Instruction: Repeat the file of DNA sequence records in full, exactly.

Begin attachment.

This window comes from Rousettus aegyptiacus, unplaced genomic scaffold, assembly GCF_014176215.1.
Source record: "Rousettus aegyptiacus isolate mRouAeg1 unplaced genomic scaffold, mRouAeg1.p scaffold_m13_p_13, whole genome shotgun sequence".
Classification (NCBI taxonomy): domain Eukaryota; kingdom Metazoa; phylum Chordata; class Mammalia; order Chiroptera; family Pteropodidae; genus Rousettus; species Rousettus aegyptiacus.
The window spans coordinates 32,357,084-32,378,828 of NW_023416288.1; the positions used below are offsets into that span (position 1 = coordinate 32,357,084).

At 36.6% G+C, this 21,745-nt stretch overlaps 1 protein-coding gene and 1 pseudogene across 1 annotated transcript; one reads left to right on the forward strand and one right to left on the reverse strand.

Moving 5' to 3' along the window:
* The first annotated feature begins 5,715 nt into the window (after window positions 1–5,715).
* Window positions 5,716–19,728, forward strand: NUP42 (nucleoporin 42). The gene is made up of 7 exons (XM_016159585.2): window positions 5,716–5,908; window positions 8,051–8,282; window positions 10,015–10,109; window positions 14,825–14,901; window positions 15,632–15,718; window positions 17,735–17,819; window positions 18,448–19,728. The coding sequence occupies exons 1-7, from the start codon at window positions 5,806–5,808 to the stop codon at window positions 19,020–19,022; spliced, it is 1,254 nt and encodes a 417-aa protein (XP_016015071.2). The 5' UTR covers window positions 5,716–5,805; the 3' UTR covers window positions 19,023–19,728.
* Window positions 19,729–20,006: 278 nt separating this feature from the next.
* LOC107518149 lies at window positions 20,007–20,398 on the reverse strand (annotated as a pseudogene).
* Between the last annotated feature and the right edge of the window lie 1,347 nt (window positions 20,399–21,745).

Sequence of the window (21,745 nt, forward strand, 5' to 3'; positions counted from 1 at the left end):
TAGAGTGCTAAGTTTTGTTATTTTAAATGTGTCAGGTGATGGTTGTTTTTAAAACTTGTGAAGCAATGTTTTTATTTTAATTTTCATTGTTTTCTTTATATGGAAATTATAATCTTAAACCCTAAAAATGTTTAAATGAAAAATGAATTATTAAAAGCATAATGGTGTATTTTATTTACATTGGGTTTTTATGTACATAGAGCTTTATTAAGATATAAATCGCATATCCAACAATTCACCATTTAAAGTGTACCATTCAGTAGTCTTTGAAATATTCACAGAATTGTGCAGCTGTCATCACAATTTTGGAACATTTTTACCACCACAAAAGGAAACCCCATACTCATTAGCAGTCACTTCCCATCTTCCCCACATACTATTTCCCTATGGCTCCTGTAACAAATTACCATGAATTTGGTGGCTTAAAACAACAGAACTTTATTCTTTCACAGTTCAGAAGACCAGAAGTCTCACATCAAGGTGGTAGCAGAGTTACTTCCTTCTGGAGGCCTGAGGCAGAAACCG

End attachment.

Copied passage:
This window comes from Rousettus aegyptiacus, unplaced genomic scaffold, assembly GCF_014176215.1.
Source record: "Rousettus aegyptiacus isolate mRouAeg1 unplaced genomic scaffold, mRouAeg1.p scaffold_m13_p_13, whole genome shotgun sequence".
Classification (NCBI taxonomy): domain Eukaryota; kingdom Metazoa; phylum Chordata; class Mammalia; order Chiroptera; family Pteropodidae; genus Rousettus; species Rousettus aegyptiacus.
The window spans coordinates 32,357,084-32,378,828 of NW_023416288.1; the positions used below are offsets into that span (position 1 = coordinate 32,357,084).

At 36.6% G+C, this 21,745-nt stretch overlaps 1 protein-coding gene and 1 pseudogene across 1 annotated transcript; one reads left to right on the forward strand and one right to left on the reverse strand.

Moving 5' to 3' along the window:
* The first annotated feature begins 5,715 nt into the window (after window positions 1–5,715).
* Window positions 5,716–19,728, forward strand: NUP42 (nucleoporin 42). The gene is made up of 7 exons (XM_016159585.2): window positions 5,716–5,908; window positions 8,051–8,282; window positions 10,015–10,109; window positions 14,825–14,901; window positions 15,632–15,718; window positions 17,735–17,819; window positions 18,448–19,728. The coding sequence occupies exons 1-7, from the start codon at window positions 5,806–5,808 to the stop codon at window positions 19,020–19,022; spliced, it is 1,254 nt and encodes a 417-aa protein (XP_016015071.2). The 5' UTR covers window positions 5,716–5,805; the 3' UTR covers window positions 19,023–19,728.
* Window positions 19,729–20,006: 278 nt separating this feature from the next.
* LOC107518149 lies at window positions 20,007–20,398 on the reverse strand (annotated as a pseudogene).
* Between the last annotated feature and the right edge of the window lie 1,347 nt (window positions 20,399–21,745).

Sequence of the window (21,745 nt, forward strand, 5' to 3'; positions counted from 1 at the left end):
TAGAGTGCTAAGTTTTGTTATTTTAAATGTGTCAGGTGATGGTTGTTTTTAAAACTTGTGAAGCAATGTTTTTATTTTAATTTTCATTGTTTTCTTTATATGGAAATTATAATCTTAAACCCTAAAAATGTTTAAATGAAAAATGAATTATTAAAAGCATAATGGTGTATTTTATTTACATTGGGTTTTTATGTACATAGAGCTTTATTAAGATATAAATCGCATATCCAACAATTCACCATTTAAAGTGTACCATTCAGTAGTCTTTGAAATATTCACAGAATTGTGCAGCTGTCATCACAATTTTGGAACATTTTTACCACCACAAAAGGAAACCCCATACTCATTAGCAGTCACTTCCCATCTTCCCCACATACTATTTCCCTATGGCTCCTGTAACAAATTACCATGAATTTGGTGGCTTAAAACAACAGAACTTTATTCTTTCACAGTTCAGAAGACCAGAAGTCTCACATCAAGGTGGTAGCAGAGTTACTTCCTTCTGGAGGCCTGAGGCAGAAACCG